Pre-Conditioning Could Make All The Difference For Your Dry Hair. Here's How To Do It

No one likes having dry hair. The problem with dry hair is that it can cause frizz, split ends, and a host of other problems. Brittle, dry hair also isn't the best base to create fun and chic hairstyles. There are plenty of reasons why your hair can become dry, including your environment, overwashing your hair, coloring your hair too often, and the frequent use of hot tools. Although there are countless ways to solve this problem, the easiest is by tackling it at the source. Pre-conditioning may not be part of everyone's shower routine, but it should be if you're noticing your strands are starting to feel and look brittle.

Many fear that pre-conditioning treatments will flatten their hair, but adding this step before showering can give your hair an extra boost of hydration without weighing it down. Although this won't be part of your daily shower routine, it's a step toward getting healthy hair that should be considered at the very least.

What is pre-condtioner?

Just as there is pre-shampoo, there is also a pre-conditioner treatment that helps deliver some nutrients back into your strands. Many times, when we shampoo our hair first and then follow it up with conditioner, our hair isn't receiving as many of the hydrating ingredients as it could. Pre-conditioning gives your hair these benefits but still maintains the volume and density of your hair. Those against using pre-conditioning argue that shampoo will undo some of the benefits of conditioner.

The trick with pre-conditioning is to give your product enough time to absorb into the hair. To correctly pre-condition the hair, you'll need to apply the product and leave it in the hair for around 15-20 minutes before hopping into the shower. Once in the shower, you can rinse out the conditioner and proceed with your shampoo. Focus on the ends of the hair since that's the oldest part.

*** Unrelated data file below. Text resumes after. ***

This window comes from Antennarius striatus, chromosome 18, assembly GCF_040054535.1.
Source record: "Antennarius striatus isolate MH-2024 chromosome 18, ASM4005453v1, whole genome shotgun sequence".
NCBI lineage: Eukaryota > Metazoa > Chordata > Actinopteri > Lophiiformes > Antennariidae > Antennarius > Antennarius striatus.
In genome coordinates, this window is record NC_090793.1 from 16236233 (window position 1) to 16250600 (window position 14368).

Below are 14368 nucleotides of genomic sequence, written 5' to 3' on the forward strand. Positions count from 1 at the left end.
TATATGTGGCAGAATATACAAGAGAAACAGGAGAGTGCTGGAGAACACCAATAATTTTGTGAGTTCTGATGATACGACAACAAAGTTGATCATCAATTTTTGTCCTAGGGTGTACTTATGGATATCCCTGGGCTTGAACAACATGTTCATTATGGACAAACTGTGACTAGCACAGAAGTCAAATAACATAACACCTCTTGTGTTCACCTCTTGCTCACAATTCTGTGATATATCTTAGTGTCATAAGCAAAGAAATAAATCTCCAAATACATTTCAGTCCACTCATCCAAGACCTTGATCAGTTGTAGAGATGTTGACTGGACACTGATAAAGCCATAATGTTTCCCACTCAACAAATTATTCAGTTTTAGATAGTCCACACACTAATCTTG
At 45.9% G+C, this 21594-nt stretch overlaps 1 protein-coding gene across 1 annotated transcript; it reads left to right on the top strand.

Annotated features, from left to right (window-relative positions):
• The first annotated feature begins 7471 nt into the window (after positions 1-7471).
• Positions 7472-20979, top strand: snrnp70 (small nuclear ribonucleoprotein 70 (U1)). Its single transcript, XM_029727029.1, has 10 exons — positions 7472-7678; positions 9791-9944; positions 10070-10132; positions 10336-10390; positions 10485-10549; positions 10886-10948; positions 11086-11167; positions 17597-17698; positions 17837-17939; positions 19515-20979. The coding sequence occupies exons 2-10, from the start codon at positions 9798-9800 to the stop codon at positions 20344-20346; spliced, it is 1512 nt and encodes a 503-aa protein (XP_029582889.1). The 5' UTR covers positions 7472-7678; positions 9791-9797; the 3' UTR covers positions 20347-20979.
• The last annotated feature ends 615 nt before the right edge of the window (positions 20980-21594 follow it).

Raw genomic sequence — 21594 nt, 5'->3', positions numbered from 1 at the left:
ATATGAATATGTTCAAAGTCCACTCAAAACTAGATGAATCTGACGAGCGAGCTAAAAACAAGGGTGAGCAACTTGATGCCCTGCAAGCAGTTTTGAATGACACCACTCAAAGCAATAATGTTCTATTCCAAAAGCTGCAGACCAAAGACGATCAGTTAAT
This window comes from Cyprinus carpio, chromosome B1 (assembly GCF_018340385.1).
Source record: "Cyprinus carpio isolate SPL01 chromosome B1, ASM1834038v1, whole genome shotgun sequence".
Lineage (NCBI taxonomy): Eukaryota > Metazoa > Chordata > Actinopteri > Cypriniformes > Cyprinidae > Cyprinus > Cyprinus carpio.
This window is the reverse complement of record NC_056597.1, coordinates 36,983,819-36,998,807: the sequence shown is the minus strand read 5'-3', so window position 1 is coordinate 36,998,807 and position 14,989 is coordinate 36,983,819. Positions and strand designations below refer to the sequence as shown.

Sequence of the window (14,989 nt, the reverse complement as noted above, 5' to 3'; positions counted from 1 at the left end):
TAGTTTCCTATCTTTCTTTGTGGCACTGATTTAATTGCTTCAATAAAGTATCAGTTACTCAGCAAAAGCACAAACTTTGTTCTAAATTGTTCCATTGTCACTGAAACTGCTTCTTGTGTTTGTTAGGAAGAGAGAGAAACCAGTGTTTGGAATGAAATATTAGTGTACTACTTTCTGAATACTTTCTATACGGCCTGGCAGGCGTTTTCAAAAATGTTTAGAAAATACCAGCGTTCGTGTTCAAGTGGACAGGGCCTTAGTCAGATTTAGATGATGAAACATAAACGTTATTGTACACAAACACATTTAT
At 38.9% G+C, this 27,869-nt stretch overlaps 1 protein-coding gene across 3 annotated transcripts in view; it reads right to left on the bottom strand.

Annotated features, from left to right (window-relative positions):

Other ways to fix dry hair

There's no doubt that a good pre-conditioner product can give your hair more moisture, making it softer and silkier. However, there are other steps you can take to prevent and remedy dry hair. For one, you may want to try cutting down on how much shampoo you use. While shampoo is necessary for cleansing the scalp, too much can have a drying effect. By reducing the amount of shampoo you add to your scalp, you're allowing your hair's natural oils to do their job.

Another common culprit of drying out the hair is your heated tools. Using flat irons and curling irons without a heat-protectant spray is a recipe for dry hair. Give your hair time to dry before spraying heat protectant onto your hair. You never want to go in with a styling tool on wet hair, as this will only burn the strands quicker. "Heat protectants create a barrier or film around the surface of the hair, known as the cuticle — they're essentially a shield between your heat styling tool and the hair," cosmetic chemist Esther Olu explained to The Cut. This process slows down the burning, giving you more time before your hair starts to get damaged.

Combining proper hair techniques will ensure that your hair stays hydrated longer and that your strands will feel as good as they look.